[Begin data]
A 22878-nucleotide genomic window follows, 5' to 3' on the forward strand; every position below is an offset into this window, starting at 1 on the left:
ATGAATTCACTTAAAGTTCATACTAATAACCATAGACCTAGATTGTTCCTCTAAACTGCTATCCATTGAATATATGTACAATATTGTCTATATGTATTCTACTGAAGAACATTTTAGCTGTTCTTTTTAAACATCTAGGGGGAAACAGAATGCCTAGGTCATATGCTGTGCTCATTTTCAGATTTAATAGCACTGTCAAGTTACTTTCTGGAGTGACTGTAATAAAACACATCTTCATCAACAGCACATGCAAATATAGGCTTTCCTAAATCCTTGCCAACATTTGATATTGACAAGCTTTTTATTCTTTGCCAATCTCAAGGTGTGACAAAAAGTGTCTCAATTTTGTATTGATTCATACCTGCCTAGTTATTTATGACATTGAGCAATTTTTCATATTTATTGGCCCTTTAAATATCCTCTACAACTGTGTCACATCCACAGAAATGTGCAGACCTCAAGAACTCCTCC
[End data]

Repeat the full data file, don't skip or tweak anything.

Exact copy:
A 22878-nucleotide genomic window follows, 5' to 3' on the forward strand; every position below is an offset into this window, starting at 1 on the left:
ATGAATTCACTTAAAGTTCATACTAATAACCATAGACCTAGATTGTTCCTCTAAACTGCTATCCATTGAATATATGTACAATATTGTCTATATGTATTCTACTGAAGAACATTTTAGCTGTTCTTTTTAAACATCTAGGGGGAAACAGAATGCCTAGGTCATATGCTGTGCTCATTTTCAGATTTAATAGCACTGTCAAGTTACTTTCTGGAGTGACTGTAATAAAACACATCTTCATCAACAGCACATGCAAATATAGGCTTTCCTAAATCCTTGCCAACATTTGATATTGACAAGCTTTTTATTCTTTGCCAATCTCAAGGTGTGACAAAAAGTGTCTCAATTTTGTATTGATTCATACCTGCCTAGTTATTTATGACATTGAGCAATTTTTCATATTTATTGGCCCTTTAAATATCCTCTACAACTGTGTCACATCCACAGAAATGTGCAGACCTCAAGAACTCCTCC